India has numerous paths to spiritual goals, and in this book the author encounters nine of them. He is known as a travel writer so anyone seeking a deep analysis of the history and theology of these paths will be somewhat disappointed. But only somewhat: Mr Dalrymple’s research has been considerable and he fills in the history and theology where relevant.
The travel part of the book is taken care of by the variety of settings and the vivid descriptions the author provides. It’s easy to understand why so many of his previous books have won prizes.
He keeps himself and his opinions in the background and lets the people he interviews speak in their own words (in translation actually as they spoke eight different languages). So what we get is partly nine autobiographies, which are not only about religion but also give an insight into the society of modern India.
Most of the speakers are from rural areas and several of them are from lower castes or are marginalised for other reasons. Their religious lives give them position and respect that might be denied to them otherwise. As the Singer of Epics said:
We Nayaks are from a very low caste … . Still to this day we cannot eat or drink in the house of many of the people in this village. But when we recite or perform as bhopas, this brings us respect.
The Dancer of Kannur saw his chosen path as a means of social change:
… The brighter of the theyyam artists have used theyyam to inspire confidence in the rest of our community. Our people see the upper castes and the Nambooderis bowing down to the deities that have entered us. That self confidence has encouraged the next generation …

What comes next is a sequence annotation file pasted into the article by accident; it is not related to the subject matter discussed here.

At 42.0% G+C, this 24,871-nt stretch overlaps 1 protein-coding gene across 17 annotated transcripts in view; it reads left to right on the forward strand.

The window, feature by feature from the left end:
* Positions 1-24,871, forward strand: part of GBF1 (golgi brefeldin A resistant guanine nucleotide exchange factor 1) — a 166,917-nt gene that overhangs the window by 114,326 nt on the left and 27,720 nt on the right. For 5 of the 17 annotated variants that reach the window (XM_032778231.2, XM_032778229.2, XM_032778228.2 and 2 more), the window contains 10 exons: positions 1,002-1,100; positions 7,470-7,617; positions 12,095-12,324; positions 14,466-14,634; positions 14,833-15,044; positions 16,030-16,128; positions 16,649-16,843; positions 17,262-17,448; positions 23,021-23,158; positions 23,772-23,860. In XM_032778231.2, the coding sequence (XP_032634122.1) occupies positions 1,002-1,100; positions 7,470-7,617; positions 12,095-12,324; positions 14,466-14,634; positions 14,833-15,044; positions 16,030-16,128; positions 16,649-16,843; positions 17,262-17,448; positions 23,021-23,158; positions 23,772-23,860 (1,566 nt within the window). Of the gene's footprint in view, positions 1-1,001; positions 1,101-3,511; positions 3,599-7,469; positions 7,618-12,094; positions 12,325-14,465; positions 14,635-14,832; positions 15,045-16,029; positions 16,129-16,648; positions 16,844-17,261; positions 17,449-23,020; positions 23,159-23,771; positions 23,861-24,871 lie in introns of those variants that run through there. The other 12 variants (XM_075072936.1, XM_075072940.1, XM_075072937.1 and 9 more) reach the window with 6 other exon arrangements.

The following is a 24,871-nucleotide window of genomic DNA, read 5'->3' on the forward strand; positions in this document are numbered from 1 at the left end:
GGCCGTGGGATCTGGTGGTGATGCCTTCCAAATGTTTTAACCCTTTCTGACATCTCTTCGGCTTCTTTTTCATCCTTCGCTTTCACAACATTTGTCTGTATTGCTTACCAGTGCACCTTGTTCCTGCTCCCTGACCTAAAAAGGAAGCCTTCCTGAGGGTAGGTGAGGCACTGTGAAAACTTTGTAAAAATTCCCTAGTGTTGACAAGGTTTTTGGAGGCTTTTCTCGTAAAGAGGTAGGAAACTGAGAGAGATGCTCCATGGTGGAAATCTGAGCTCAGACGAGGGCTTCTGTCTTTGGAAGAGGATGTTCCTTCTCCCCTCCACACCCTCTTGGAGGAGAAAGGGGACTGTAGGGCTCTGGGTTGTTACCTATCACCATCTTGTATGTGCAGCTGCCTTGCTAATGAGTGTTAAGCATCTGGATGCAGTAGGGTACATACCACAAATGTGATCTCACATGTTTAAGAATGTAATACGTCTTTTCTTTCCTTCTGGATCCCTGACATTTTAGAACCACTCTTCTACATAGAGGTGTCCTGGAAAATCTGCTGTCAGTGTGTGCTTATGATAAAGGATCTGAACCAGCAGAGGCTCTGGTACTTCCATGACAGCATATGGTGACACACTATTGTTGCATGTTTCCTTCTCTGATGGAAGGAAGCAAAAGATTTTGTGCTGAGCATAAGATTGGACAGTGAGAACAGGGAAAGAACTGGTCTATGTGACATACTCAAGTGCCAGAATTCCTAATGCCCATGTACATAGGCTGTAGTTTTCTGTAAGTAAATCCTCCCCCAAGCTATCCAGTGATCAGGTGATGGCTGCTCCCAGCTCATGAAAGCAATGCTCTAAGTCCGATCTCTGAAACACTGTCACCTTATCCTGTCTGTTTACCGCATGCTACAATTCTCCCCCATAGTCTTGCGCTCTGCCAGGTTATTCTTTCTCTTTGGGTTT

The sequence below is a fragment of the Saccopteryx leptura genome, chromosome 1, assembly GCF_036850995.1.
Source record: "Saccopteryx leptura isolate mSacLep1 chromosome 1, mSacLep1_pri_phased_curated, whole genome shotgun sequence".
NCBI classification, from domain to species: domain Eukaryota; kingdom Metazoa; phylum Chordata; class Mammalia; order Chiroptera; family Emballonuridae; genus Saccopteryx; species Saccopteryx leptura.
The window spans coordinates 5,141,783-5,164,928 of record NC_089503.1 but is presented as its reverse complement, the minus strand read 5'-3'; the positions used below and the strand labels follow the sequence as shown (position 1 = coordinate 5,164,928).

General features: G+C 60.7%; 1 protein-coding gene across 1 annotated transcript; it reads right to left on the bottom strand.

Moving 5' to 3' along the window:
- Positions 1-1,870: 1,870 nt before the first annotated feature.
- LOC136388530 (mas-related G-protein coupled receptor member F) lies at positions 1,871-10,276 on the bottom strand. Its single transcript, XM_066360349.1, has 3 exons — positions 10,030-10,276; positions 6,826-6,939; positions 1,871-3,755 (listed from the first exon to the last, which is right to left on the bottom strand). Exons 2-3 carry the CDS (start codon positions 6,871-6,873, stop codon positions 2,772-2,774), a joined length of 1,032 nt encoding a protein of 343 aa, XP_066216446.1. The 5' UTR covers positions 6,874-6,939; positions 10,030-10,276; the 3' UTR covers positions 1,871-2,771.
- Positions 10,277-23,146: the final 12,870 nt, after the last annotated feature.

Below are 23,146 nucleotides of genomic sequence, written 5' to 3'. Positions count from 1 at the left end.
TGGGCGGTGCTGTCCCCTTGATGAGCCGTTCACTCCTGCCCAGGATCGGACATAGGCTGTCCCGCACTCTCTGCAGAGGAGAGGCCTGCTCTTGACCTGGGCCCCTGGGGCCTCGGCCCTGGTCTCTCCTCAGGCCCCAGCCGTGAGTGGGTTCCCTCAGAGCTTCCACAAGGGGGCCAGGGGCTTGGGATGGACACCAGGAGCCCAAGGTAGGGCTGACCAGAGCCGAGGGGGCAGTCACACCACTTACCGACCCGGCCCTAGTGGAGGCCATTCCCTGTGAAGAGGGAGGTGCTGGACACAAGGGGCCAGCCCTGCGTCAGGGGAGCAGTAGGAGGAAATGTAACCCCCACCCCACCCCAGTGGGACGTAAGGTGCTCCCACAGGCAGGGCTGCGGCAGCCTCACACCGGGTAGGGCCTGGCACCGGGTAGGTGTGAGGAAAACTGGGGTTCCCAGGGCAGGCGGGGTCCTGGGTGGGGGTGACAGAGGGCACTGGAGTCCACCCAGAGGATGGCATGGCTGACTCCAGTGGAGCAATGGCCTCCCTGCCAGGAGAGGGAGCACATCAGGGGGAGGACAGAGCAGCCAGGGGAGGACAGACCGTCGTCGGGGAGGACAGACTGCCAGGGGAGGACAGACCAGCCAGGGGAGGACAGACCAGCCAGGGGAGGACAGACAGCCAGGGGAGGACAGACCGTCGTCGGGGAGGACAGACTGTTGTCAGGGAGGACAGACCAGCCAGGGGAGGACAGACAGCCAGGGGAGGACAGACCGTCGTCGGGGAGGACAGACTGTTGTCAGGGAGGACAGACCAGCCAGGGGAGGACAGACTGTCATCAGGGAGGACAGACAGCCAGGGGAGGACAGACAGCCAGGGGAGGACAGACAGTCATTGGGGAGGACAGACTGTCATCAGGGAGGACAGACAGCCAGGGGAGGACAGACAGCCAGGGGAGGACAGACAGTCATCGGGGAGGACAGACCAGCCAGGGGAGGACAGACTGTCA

The women not only find respect but also protection and emotional fulfilment. The tantric practitioner, The Lady Twilight, put it clearly:
… The greatest pleasure we have is here, with her [Ma Tara]. It is here in this place of death, amid the skulls and bones and funeral pyres, that we have found love.
The other women too, the Jain nun, the temple prostitute and the Sufi mystic, all speak of love in many forms, but mainly for and from the divinities they worship.
There is also a good deal of sadness; some have lost their families, as one of the Baul singers had, and others their homeland, like the refugee monk whose life left him with no peace of mind. Even one of the most successful, the Maker of Idols, looks like being the last of a 700 year family tradition – his only son wants to be a computer engineer.
Apart from the occasional mention of computers, CDs, and various vehicles, there isn’t much of urban, big business India in this book. It lurks in the background, sometimes eating into a tradition or a belief, but on the whole these people seem to keep their sacred traditions and ideologies alive and very active.
Cover from Wikipedia.